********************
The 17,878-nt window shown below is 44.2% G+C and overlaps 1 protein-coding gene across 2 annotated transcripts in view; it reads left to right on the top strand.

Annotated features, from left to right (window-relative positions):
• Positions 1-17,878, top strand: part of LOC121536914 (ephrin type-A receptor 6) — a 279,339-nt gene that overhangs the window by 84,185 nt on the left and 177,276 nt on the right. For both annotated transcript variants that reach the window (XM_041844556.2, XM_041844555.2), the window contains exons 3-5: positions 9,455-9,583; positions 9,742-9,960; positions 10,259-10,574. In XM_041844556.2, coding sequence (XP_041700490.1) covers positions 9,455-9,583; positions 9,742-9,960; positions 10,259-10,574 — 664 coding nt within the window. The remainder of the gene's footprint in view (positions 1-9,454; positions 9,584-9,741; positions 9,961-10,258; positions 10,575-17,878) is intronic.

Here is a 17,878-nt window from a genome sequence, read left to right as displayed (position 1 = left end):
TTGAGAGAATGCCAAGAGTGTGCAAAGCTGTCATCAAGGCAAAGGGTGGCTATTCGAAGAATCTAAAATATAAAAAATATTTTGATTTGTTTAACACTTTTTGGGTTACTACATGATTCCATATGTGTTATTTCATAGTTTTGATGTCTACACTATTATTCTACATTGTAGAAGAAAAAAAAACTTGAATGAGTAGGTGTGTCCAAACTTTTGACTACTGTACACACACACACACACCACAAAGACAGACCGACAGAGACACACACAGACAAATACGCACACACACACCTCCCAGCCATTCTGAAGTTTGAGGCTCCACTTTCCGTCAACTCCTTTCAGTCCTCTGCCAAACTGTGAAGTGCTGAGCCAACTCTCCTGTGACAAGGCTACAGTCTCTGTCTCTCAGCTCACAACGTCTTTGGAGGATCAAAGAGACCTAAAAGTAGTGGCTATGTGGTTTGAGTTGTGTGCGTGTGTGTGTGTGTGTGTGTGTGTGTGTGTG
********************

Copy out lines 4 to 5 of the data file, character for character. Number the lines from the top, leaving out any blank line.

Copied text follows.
Here is a 17,878-nt window from a genome sequence, read left to right as displayed (position 1 = left end):
TTGAGAGAATGCCAAGAGTGTGCAAAGCTGTCATCAAGGCAAAGGGTGGCTATTCGAAGAATCTAAAATATAAAAAATATTTTGATTTGTTTAACACTTTTTGGGTTACTACATGATTCCATATGTGTTATTTCATAGTTTTGATGTCTACACTATTATTCTACATTGTAGAAGAAAAAAAAACTTGAATGAGTAGGTGTGTCCAAACTTTTGACTACTGTACACACACACACACACCACAAAGACAGACCGACAGAGACACACACAGACAAATACGCACACACACACCTCCCAGCCATTCTGAAGTTTGAGGCTCCACTTTCCGTCAACTCCTTTCAGTCCTCTGCCAAACTGTGAAGTGCTGAGCCAACTCTCCTGTGACAAGGCTACAGTCTCTGTCTCTCAGCTCACAACGTCTTTGGAGGATCAAAGAGACCTAAAAGTAGTGGCTATGTGGTTTGAGTTGTGTGCGTGTGTGTGTGTGTGTGTGTGTGTGTGTGTG